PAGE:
Placing Plant on Pebble trays
If you’re looking for a more cost-effective method of raising humidity than using a humidifier, try placing your Calathea on top of a pebble tray filled with water.
Make sure the water level is just below the top of the pebbles. The pebbles will prevent the water from seeping through the drainage holes and making the plant’s roots too wet.
Then, as the water evaporates into the air, your plant will receive the humidity it needs. Simply refill the water once the pebble trays are dry.
Pebble trays are more effective if you place your Calathea indoor. The evaporated moisture will diffuse away quickly if it is placed outside.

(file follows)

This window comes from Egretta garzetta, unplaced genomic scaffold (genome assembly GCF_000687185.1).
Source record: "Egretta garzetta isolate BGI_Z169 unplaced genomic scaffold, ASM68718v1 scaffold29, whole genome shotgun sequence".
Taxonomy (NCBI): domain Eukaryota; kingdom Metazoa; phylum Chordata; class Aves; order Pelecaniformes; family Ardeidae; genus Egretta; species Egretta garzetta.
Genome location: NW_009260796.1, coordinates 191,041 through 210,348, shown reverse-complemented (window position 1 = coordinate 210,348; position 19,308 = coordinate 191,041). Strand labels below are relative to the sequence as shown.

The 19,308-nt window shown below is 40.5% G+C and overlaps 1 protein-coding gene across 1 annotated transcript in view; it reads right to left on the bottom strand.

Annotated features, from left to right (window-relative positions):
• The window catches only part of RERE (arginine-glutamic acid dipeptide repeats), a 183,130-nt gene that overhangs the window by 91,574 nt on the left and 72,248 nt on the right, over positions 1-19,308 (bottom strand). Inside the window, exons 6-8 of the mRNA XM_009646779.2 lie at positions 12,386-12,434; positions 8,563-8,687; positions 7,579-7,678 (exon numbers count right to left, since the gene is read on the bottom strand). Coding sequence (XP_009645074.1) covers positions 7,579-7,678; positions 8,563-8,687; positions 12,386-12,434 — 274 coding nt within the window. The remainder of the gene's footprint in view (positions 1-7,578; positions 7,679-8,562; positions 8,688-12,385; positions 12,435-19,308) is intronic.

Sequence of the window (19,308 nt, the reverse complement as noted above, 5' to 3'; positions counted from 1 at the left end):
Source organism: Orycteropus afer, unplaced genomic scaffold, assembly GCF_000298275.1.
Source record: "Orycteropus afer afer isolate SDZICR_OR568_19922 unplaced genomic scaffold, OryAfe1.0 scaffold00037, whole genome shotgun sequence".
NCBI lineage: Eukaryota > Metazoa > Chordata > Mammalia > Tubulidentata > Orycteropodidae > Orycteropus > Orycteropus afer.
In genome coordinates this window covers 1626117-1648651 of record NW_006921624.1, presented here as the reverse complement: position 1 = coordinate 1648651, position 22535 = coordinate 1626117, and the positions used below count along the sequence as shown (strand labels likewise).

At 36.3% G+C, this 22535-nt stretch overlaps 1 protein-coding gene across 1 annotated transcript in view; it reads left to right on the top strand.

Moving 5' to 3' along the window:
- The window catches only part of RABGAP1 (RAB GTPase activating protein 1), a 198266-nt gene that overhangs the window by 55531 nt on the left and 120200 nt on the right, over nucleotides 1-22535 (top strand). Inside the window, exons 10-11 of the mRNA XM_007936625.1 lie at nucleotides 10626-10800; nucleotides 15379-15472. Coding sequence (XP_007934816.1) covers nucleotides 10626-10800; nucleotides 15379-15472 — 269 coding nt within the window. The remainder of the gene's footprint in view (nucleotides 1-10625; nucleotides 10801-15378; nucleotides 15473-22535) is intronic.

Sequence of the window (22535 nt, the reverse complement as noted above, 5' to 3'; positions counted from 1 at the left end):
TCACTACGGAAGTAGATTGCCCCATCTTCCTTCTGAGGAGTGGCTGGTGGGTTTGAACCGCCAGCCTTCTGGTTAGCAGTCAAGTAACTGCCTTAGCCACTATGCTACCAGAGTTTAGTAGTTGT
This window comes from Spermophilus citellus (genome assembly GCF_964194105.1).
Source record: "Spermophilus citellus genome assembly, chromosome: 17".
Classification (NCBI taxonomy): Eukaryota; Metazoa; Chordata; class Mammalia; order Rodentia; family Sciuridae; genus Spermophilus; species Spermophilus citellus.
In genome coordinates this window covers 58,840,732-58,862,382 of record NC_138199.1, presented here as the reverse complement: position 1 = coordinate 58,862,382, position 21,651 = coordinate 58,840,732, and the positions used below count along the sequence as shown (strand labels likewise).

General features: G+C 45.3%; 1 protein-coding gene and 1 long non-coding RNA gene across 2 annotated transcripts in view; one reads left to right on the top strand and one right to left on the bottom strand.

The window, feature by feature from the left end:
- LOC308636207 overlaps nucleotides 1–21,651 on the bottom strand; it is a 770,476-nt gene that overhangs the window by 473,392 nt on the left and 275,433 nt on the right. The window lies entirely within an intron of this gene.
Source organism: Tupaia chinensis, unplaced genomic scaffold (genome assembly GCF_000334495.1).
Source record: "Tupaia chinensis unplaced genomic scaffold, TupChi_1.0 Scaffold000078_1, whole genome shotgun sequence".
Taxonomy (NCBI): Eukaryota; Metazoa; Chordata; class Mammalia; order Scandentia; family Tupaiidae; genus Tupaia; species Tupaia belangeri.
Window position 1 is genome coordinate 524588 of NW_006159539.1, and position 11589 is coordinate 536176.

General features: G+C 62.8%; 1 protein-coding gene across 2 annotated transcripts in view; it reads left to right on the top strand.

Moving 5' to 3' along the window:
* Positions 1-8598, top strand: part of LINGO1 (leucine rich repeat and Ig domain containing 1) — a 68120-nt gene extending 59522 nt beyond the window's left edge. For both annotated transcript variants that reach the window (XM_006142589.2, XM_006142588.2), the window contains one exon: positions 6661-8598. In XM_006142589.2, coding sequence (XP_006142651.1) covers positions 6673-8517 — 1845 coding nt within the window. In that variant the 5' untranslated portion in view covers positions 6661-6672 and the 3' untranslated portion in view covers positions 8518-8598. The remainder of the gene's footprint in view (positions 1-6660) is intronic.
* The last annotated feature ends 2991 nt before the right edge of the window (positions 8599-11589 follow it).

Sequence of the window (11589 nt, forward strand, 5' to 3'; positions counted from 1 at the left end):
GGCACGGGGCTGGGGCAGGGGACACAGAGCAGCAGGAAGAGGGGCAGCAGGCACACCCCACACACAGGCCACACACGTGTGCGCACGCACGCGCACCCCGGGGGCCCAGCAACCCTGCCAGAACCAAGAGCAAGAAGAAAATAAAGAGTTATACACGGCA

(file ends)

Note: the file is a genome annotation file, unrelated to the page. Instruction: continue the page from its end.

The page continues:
Grouping plants together
As plants transpire, they add humidity to the air around them. This is why grouping your Calathea plants with your plant collections allows for optimum humidity.
The moisture that the plants release will create a humid microclimate within your space.
In addition, grouping plants together will make each plant look more beautiful and aesthetically pleasing.
Create a Terrarium for Your Plants
A trending and effective way to raise humidity for your plants is by creating a terrarium for your prized houseplants.
Place your plants in an aquarium with pebbles at the bottom. Fill it with water until it reaches just below the top of the pebble. Lastly, cover the aquarium to maximize the humidity level.
As the plant is placed in an enclosed environment, the moisture from evaporation and plants’ transpiration will not escape or dissolve away from the plants. As a result, the humidity level in the aquarium is maintained.